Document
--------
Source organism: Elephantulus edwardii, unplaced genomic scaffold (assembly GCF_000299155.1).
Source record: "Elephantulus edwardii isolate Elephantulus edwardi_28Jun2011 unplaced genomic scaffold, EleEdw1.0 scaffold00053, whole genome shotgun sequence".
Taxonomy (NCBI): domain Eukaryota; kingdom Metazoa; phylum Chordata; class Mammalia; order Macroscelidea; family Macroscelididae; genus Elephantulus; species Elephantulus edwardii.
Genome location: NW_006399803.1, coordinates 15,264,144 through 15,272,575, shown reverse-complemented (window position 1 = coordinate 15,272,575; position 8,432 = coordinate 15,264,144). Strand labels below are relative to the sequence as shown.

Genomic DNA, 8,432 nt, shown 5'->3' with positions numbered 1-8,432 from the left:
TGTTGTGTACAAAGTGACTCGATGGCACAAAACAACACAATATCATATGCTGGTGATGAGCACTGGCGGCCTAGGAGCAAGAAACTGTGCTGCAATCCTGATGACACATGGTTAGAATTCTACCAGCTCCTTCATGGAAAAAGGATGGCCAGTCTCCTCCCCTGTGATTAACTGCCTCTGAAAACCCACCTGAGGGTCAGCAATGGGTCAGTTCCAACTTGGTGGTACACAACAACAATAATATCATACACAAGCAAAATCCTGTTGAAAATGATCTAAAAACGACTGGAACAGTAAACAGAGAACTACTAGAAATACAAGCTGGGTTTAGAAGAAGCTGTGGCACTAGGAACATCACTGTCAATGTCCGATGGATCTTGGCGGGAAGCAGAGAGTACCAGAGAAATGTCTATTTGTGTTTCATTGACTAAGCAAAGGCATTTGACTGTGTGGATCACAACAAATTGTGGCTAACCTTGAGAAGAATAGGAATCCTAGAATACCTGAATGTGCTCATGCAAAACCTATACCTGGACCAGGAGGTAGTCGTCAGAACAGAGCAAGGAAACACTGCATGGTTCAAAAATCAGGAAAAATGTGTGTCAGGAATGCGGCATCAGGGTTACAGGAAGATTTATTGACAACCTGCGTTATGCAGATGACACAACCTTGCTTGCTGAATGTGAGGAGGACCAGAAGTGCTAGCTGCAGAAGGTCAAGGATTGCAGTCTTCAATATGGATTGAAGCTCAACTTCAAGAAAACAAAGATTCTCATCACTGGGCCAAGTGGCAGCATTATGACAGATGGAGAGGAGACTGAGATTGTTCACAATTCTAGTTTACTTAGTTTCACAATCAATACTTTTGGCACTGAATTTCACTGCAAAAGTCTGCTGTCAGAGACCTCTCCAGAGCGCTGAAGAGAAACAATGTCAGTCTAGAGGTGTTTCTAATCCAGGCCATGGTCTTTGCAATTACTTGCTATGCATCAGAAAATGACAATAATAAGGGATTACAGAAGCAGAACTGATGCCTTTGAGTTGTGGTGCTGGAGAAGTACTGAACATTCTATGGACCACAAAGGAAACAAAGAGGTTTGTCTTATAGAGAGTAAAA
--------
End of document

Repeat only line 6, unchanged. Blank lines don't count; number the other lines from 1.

TGTTGTGTACAAAGTGACTCGATGGCACAAAACAACACAATATCATATGCTGGTGATGAGCACTGGCGGCCTAGGAGCAAGAAACTGTGCTGCAATCCTGATGACACATGGTTAGAATTCTACCAGCTCCTTCATGGAAAAAGGATGGCCAGTCTCCTCCCCTGTGATTAACTGCCTCTGAAAACCCACCTGAGGGTCAGCAATGGGTCAGTTCCAACTTGGTGGTACACAACAACAATAATATCATACACAAGCAAAATCCTGTTGAAAATGATCTAAAAACGACTGGAACAGTAAACAGAGAACTACTAGAAATACAAGCTGGGTTTAGAAGAAGCTGTGGCACTAGGAACATCACTGTCAATGTCCGATGGATCTTGGCGGGAAGCAGAGAGTACCAGAGAAATGTCTATTTGTGTTTCATTGACTAAGCAAAGGCATTTGACTGTGTGGATCACAACAAATTGTGGCTAACCTTGAGAAGAATAGGAATCCTAGAATACCTGAATGTGCTCATGCAAAACCTATACCTGGACCAGGAGGTAGTCGTCAGAACAGAGCAAGGAAACACTGCATGGTTCAAAAATCAGGAAAAATGTGTGTCAGGAATGCGGCATCAGGGTTACAGGAAGATTTATTGACAACCTGCGTTATGCAGATGACACAACCTTGCTTGCTGAATGTGAGGAGGACCAGAAGTGCTAGCTGCAGAAGGTCAAGGATTGCAGTCTTCAATATGGATTGAAGCTCAACTTCAAGAAAACAAAGATTCTCATCACTGGGCCAAGTGGCAGCATTATGACAGATGGAGAGGAGACTGAGATTGTTCACAATTCTAGTTTACTTAGTTTCACAATCAATACTTTTGGCACTGAATTTCACTGCAAAAGTCTGCTGTCAGAGACCTCTCCAGAGCGCTGAAGAGAAACAATGTCAGTCTAGAGGTGTTTCTAATCCAGGCCATGGTCTTTGCAATTACTTGCTATGCATCAGAAAATGACAATAATAAGGGATTACAGAAGCAGAACTGATGCCTTTGAGTTGTGGTGCTGGAGAAGTACTGAACATTCTATGGACCACAAAGGAAACAAAGAGGTTTGTCTTATAGAGAGTAAAA